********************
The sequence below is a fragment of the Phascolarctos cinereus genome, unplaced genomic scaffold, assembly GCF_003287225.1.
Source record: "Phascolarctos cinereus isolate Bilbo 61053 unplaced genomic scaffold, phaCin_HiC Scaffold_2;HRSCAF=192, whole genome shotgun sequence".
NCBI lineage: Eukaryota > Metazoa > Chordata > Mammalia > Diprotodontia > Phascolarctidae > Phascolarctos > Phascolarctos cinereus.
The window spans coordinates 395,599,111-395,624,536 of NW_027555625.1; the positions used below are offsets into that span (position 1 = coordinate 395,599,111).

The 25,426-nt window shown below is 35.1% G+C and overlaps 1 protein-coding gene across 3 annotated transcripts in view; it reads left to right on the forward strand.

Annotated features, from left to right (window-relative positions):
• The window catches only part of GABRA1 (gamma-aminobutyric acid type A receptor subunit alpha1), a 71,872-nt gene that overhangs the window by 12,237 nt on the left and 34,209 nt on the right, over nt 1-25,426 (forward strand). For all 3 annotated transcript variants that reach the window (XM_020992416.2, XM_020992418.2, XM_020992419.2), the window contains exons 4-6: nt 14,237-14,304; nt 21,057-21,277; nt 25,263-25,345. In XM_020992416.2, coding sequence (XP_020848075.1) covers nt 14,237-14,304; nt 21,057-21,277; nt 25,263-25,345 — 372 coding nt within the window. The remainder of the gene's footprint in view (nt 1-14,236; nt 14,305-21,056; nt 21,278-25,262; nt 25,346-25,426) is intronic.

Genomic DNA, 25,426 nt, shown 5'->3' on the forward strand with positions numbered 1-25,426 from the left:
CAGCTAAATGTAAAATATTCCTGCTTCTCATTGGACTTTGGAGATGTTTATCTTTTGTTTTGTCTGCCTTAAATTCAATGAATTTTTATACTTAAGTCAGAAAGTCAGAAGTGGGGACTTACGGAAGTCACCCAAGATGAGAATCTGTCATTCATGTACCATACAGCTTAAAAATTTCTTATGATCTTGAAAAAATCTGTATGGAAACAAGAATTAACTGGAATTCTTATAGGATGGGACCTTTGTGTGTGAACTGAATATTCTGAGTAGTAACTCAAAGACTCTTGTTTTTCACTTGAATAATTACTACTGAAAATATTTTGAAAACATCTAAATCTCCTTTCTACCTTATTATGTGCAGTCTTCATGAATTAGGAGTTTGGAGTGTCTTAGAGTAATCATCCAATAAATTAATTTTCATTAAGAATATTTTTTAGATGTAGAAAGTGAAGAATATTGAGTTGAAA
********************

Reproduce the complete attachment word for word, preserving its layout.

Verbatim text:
The sequence below is a fragment of the Phascolarctos cinereus genome, unplaced genomic scaffold, assembly GCF_003287225.1.
Source record: "Phascolarctos cinereus isolate Bilbo 61053 unplaced genomic scaffold, phaCin_HiC Scaffold_2;HRSCAF=192, whole genome shotgun sequence".
NCBI lineage: Eukaryota > Metazoa > Chordata > Mammalia > Diprotodontia > Phascolarctidae > Phascolarctos > Phascolarctos cinereus.
The window spans coordinates 395,599,111-395,624,536 of NW_027555625.1; the positions used below are offsets into that span (position 1 = coordinate 395,599,111).

The 25,426-nt window shown below is 35.1% G+C and overlaps 1 protein-coding gene across 3 annotated transcripts in view; it reads left to right on the forward strand.

Annotated features, from left to right (window-relative positions):
• The window catches only part of GABRA1 (gamma-aminobutyric acid type A receptor subunit alpha1), a 71,872-nt gene that overhangs the window by 12,237 nt on the left and 34,209 nt on the right, over nt 1-25,426 (forward strand). For all 3 annotated transcript variants that reach the window (XM_020992416.2, XM_020992418.2, XM_020992419.2), the window contains exons 4-6: nt 14,237-14,304; nt 21,057-21,277; nt 25,263-25,345. In XM_020992416.2, coding sequence (XP_020848075.1) covers nt 14,237-14,304; nt 21,057-21,277; nt 25,263-25,345 — 372 coding nt within the window. The remainder of the gene's footprint in view (nt 1-14,236; nt 14,305-21,056; nt 21,278-25,262; nt 25,346-25,426) is intronic.

Genomic DNA, 25,426 nt, shown 5'->3' on the forward strand with positions numbered 1-25,426 from the left:
CAGCTAAATGTAAAATATTCCTGCTTCTCATTGGACTTTGGAGATGTTTATCTTTTGTTTTGTCTGCCTTAAATTCAATGAATTTTTATACTTAAGTCAGAAAGTCAGAAGTGGGGACTTACGGAAGTCACCCAAGATGAGAATCTGTCATTCATGTACCATACAGCTTAAAAATTTCTTATGATCTTGAAAAAATCTGTATGGAAACAAGAATTAACTGGAATTCTTATAGGATGGGACCTTTGTGTGTGAACTGAATATTCTGAGTAGTAACTCAAAGACTCTTGTTTTTCACTTGAATAATTACTACTGAAAATATTTTGAAAACATCTAAATCTCCTTTCTACCTTATTATGTGCAGTCTTCATGAATTAGGAGTTTGGAGTGTCTTAGAGTAATCATCCAATAAATTAATTTTCATTAAGAATATTTTTTAGATGTAGAAAGTGAAGAATATTGAGTTGAAA